Rouleur Classic

Paris-Nice 2015: stage four – analysis

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Photographs: Offside-LeEquipe

What are the consequences for a race and a team when two team-mates are closely matched?
Richie Porte and Geraint Thomas could only be separated by a fag paper as they crossed the line at the summit of the 10km climb of the Croix de Chaubouret, and Sky must decide quickly which of them to back. Porte will feel he has earned the right by winning the stage, but Thomas is in fine form, having won the Volta ao Algarve and might believe that victory at Paris-Nice would present an insurmountable case for leadership in the cobbled Monuments.
Sky has experienced civil war before, of course, though neither Porte or Thomas would expect to be the team’s absolute leader, as has been the case with Chris Froome and Bradley Wiggins. The stakes are considerably lower here, too: Paris-Nice, historic though it is, does not come close to matching the prestige of a Grand Tour.
The team gave their strongest demonstration for some time on the slopes of Croix de Chaubouret, with Nicolas Roche in particular setting a ferocious tempo that shelled a host of established riders. Roche barely sat down before giving way to Thomas with 3km remaining. The Welshman promptly rode clear, pursued by Astana’s Jakob Fuglsang, and Porte’s attempt to join him immediately was only thwarted by Romain Bardet (Ag2r-La Mondiale). By joining Thomas immediately, Porte recognised that he would be bringing the talented French climber across the gap with him. The Australian hesitated, but ultimately did not lose.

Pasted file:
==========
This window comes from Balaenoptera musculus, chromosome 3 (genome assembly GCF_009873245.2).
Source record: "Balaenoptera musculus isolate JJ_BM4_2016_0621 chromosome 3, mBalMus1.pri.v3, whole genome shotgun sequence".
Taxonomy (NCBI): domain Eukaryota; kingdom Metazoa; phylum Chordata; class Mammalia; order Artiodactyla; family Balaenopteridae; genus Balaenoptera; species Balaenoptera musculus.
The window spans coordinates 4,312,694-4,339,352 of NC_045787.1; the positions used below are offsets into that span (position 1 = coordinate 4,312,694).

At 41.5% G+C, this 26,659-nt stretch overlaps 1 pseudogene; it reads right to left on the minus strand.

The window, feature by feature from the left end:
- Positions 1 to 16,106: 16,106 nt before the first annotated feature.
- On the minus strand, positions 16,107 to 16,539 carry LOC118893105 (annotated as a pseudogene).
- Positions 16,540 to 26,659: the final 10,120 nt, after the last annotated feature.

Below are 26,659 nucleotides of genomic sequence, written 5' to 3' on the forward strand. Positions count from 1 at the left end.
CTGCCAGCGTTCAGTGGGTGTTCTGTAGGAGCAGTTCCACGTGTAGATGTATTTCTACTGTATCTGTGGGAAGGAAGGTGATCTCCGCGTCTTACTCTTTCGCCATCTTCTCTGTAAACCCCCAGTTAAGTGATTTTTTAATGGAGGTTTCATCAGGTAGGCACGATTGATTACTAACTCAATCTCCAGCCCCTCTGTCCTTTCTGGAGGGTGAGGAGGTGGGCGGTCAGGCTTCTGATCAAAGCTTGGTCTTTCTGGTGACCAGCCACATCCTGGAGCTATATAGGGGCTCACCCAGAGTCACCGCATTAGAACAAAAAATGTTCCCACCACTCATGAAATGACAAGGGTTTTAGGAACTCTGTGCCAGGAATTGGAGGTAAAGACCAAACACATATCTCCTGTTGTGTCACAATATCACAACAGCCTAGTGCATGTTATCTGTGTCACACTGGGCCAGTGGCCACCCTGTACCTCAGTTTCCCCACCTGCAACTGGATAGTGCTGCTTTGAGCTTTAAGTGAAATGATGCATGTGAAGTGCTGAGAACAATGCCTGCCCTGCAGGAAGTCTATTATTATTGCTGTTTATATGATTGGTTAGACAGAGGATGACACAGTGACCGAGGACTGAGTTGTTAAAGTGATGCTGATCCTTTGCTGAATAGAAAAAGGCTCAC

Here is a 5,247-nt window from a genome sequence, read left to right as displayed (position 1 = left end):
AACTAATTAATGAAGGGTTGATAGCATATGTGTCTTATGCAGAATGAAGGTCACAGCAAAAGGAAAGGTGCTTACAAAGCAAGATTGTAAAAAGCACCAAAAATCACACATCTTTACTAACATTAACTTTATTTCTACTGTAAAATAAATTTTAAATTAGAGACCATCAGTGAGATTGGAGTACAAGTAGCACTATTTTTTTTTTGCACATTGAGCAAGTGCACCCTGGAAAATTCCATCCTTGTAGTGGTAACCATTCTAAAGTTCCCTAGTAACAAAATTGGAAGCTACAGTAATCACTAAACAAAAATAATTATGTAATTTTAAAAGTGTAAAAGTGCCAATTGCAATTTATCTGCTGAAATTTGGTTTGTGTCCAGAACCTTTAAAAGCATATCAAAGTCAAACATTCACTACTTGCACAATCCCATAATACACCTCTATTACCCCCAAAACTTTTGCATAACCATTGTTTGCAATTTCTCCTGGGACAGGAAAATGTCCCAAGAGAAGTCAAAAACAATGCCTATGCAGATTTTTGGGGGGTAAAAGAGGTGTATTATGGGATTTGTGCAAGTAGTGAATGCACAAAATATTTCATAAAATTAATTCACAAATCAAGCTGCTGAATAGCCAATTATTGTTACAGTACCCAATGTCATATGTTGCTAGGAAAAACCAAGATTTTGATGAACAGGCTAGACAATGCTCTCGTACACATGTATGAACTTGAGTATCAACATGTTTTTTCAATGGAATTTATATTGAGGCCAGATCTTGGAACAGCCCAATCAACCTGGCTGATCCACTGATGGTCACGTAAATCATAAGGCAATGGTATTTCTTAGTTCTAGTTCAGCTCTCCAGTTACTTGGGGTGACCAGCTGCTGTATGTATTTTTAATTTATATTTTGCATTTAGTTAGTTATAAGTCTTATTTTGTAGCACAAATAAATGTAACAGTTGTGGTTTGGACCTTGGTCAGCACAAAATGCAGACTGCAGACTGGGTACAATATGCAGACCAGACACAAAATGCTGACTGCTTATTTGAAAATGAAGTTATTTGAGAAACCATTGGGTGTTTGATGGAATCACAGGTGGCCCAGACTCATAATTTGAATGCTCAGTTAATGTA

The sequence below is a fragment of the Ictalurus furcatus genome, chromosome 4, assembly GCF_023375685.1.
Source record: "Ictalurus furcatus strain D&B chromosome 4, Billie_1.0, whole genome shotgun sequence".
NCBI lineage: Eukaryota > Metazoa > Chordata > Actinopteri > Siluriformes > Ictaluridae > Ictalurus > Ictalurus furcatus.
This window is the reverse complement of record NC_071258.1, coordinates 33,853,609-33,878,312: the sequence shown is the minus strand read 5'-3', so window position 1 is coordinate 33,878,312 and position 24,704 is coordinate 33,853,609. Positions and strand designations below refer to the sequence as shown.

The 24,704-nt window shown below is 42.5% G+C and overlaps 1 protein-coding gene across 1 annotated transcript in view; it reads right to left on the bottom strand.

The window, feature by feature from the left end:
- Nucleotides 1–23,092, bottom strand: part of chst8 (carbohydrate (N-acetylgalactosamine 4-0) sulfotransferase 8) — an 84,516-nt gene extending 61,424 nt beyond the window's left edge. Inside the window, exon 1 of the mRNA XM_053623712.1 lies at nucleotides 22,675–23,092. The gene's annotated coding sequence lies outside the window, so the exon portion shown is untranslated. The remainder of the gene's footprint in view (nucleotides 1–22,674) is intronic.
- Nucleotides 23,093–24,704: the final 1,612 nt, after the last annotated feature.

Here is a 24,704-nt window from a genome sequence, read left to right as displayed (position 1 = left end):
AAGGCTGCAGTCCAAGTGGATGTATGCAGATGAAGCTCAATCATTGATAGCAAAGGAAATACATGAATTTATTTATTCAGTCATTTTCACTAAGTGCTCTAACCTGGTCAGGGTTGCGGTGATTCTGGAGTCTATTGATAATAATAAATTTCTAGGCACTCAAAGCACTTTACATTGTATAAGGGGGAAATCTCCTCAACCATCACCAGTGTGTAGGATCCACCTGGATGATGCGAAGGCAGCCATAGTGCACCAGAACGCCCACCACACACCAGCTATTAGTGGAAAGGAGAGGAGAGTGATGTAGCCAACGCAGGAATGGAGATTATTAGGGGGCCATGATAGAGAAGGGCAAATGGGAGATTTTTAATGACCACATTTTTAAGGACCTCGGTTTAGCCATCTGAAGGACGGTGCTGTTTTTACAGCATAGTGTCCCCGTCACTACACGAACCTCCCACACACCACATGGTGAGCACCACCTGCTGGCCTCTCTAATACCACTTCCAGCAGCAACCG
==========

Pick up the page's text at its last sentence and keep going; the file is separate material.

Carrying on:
Lost in the momentary exultation of victory was the knowledge that they had failed to dent the ambitions of race leader Michal Kwiatkowski (Etixx-Quick-Step). The world champion gave another impressive display to remain within eight seconds of the black-clad duo and so was able to retain his yellow jersey by a solitary second from the rampaging Porte.
Impressive displays are almost routine these days from Kwiatkowski, who would claim his most significant stage race victory if he is still in yellow at the end of proceedings on Sunday. Tony Martin, his minder at last year’s Tour de France, was again the last of Kwiatkowski’s team-mates to remain with him, but was shelled with four kilometres remaining.
The remaining three stages are likely to continue a battle that is as intriguing for the struggle between Etixx-Quick-Step and Team Sky as its riders. Both of the peloton’s superpowers have made impressive starts to the season, but despite the greater volume of wins for the Belgian squad, Sky are likely to be the more satisfied, having claimed the more significant of the early season stage races, winning the Volta ao Algarve with Thomas and the Ruta del Sol with Chris Froome.
Victory at Paris-Nice for Kwiatkowski would be revenge indeed for the Belgian squad, after Ian Stannard up-ended their apple cart so effectively at Het Nieuwsblad. Only vigilance will be required from Etixx-Quick-Step on today’s 192km fifth stage from Saint-Étienne to Rasteau, but Saturday’s climb-laden affair will provide a stiffer challenge, and on the concluding timed ascent of the Col d’Eze, a scene of victory already for Porte, it will be greater still.

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